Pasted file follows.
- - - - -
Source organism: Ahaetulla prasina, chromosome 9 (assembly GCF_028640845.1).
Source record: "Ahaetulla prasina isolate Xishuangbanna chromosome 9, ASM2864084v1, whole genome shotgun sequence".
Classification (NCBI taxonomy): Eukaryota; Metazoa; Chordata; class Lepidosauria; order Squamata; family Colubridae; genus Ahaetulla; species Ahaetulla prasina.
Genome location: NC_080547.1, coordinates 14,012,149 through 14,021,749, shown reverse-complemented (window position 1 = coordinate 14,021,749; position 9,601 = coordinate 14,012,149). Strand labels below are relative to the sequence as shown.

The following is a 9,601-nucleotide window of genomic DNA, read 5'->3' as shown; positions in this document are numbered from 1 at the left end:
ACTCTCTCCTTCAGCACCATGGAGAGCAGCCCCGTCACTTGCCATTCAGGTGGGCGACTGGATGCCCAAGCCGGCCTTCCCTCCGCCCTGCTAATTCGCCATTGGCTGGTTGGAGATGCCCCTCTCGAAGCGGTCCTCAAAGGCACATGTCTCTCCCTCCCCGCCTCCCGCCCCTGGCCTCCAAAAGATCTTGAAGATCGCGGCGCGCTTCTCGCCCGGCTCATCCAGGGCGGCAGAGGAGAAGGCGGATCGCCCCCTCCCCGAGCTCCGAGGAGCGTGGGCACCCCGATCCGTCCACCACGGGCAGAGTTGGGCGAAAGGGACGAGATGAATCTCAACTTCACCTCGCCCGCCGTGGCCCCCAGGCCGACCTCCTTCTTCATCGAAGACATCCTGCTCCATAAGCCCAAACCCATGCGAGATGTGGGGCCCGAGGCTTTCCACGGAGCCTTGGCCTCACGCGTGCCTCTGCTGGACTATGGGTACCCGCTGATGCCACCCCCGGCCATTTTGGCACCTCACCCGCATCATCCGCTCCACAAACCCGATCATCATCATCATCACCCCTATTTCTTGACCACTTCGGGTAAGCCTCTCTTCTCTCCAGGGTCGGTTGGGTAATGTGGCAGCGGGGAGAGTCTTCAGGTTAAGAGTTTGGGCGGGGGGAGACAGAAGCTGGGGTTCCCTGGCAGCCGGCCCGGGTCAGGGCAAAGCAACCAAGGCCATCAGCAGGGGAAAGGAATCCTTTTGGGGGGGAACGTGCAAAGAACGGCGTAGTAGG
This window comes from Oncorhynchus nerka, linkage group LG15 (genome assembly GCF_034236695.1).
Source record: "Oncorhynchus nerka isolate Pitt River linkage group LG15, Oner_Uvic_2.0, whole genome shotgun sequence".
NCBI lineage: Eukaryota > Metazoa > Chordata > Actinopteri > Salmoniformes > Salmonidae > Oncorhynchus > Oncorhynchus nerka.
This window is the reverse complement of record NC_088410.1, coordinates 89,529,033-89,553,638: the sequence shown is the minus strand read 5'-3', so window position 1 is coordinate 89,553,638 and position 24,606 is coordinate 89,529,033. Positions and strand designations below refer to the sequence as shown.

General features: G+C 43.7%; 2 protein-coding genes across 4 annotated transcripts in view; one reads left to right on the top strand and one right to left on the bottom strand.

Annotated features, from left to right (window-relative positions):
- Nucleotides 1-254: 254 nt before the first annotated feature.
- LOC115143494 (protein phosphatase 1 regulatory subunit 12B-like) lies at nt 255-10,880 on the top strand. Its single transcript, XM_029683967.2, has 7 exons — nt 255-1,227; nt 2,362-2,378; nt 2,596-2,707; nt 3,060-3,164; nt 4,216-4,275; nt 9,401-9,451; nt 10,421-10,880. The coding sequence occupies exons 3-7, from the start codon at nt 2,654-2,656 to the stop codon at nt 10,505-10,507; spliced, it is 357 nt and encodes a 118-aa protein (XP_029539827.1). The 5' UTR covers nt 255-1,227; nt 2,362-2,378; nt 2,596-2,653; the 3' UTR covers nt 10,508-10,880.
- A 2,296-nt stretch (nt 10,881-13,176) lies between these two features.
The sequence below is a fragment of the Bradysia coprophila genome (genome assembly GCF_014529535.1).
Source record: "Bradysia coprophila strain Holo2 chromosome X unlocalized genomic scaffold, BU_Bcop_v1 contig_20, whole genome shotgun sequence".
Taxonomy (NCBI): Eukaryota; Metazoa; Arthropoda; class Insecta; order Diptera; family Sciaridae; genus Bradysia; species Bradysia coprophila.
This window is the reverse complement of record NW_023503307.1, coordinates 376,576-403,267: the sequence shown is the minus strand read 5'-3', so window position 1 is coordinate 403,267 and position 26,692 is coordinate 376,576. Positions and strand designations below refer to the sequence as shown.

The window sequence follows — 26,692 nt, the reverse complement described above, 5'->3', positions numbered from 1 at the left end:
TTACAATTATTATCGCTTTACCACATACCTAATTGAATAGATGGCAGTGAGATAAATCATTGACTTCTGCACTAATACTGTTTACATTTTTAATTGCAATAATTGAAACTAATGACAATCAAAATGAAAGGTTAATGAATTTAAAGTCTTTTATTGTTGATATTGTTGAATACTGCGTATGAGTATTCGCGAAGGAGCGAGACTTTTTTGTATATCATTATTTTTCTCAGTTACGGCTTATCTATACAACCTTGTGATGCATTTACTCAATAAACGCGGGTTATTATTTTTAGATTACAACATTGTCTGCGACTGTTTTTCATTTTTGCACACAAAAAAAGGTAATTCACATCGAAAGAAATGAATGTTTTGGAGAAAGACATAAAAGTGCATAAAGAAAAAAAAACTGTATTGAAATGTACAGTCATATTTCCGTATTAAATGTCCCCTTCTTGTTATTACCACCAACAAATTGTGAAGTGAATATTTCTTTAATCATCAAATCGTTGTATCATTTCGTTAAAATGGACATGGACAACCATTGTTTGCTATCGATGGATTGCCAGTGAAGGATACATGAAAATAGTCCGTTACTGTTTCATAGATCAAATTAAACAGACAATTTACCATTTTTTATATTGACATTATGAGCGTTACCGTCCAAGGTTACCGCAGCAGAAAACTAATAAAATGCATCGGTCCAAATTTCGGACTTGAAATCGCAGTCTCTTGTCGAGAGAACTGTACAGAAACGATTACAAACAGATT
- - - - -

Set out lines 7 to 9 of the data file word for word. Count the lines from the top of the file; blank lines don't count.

This window comes from Oncorhynchus nerka, linkage group LG15 (genome assembly GCF_034236695.1).
Source record: "Oncorhynchus nerka isolate Pitt River linkage group LG15, Oner_Uvic_2.0, whole genome shotgun sequence".
NCBI lineage: Eukaryota > Metazoa > Chordata > Actinopteri > Salmoniformes > Salmonidae > Oncorhynchus > Oncorhynchus nerka.